They defeated the likes of Waseca, Lake City and Minneapolis North — teams that finished the season ranked No. 2, No. 4 and No. 5, respectively, in Class AA — during the regular season. They punched their ticket to state for the second time in three years after defeating Stewartville 71-55. And although their season was cut short due to the coronavirus pandemic cancelling the MSHSL state tournament, King was proud how his group handled it.

“I think, as a coach, you always wonder ‘what if?’” King said. “I think especially for our four seniors, it won’t ever go away. We constantly stress: Enjoy every day. You control every day no matter something good or bad that’s happening. It’s one of those things that I don’t think will ever go away. You just handle it the best you can and I think they all did a great job.”

For Onalaska, most of the preseason hype revolved around their rival Central and University of Wisconsin commits Johnny and Jordan Davis, but the Hilltoppers knew what they were capable of doing and won two of those three meetings.

“They had been to state several years in a row, three Division I players on one team, which from a boys standpoint, is unprecedented around here, so we knew what type of challenge it would be,” Kowal said. “But I think the most important piece when coaching and in life is you have to control what you can control. Yes, you can use the publicity other teams are getting as motivation. But you have to use that as a goal for where you want to get and then block everything out to do whatever you can to achieve that.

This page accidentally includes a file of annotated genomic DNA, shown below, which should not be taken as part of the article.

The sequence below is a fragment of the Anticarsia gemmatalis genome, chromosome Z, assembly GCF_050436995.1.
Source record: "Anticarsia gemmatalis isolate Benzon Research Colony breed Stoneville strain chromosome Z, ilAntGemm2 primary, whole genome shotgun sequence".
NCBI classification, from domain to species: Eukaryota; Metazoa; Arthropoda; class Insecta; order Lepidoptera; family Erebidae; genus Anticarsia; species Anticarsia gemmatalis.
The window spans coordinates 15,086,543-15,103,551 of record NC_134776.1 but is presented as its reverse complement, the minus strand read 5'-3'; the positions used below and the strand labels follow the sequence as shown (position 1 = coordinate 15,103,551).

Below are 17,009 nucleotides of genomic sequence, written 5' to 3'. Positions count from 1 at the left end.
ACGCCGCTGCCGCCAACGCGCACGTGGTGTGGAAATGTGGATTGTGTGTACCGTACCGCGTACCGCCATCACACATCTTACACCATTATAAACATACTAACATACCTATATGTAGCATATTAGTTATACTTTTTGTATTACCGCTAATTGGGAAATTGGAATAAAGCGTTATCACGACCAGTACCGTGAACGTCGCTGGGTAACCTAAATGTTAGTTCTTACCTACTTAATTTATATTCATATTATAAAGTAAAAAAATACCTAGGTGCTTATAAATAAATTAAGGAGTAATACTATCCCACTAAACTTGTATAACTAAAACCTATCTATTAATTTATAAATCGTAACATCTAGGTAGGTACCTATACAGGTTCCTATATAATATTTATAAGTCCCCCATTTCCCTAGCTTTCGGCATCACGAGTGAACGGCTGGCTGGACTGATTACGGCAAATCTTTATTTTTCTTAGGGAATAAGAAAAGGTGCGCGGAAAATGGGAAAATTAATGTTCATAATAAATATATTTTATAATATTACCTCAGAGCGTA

“I think our kids did a magnificent job all season of just really paying attention to detail, focusing upon ourselves and controlling what we can control.”

The Hilltoppers were in control throughout the season.

March 2: Onalaska vs. River Falls

Onalaska coach Craig Kowal.

Led by Minnesota State-Mankato recruit Tyrell Stuttley, Winona State recruit Carson Arenz along with veteran guards Sam Kick and Dakota Mannel, Onalaska (23-2) was atop of the Division 2 rankings throughout the season, losing just one regular-season game: A tough 67-63 setback at Minnehaha Academy on Dec. 21. The Hilltoppers went on a 19-game win streak after that, going a perfect 12-0 in MVC play while sweeping the regular-season series against Central.

Central eventually knocked them off in a Division 2 sectional semifinal that was moved from UW-La Crosse’s Mitchell Hall to Logan High School and played in front of only 150 people due to the pandemic. Kowal admitted they had a pretty good idea before the game that it was going to be their last regardless of outcome. He wishes the game was never played.

“I just wished they could have kept a different memory,” Kowal said. “The game was played in front of 200 fans and basically half a gymnasium.”

Although it was a bitter ending, this season was one that Kowal and the Hilltoppers will never forget.

“From a coaching standpoint, it was so refreshing to me and it just motivated me so much going to practice. When I walked in, each kid 1-15 were so engaging and so unselfish with their approach,” Kowal said. “Each of those kids bought in and were just so unselfish and so committed to winning. The word family gets overused sometimes, but it really was like a family.”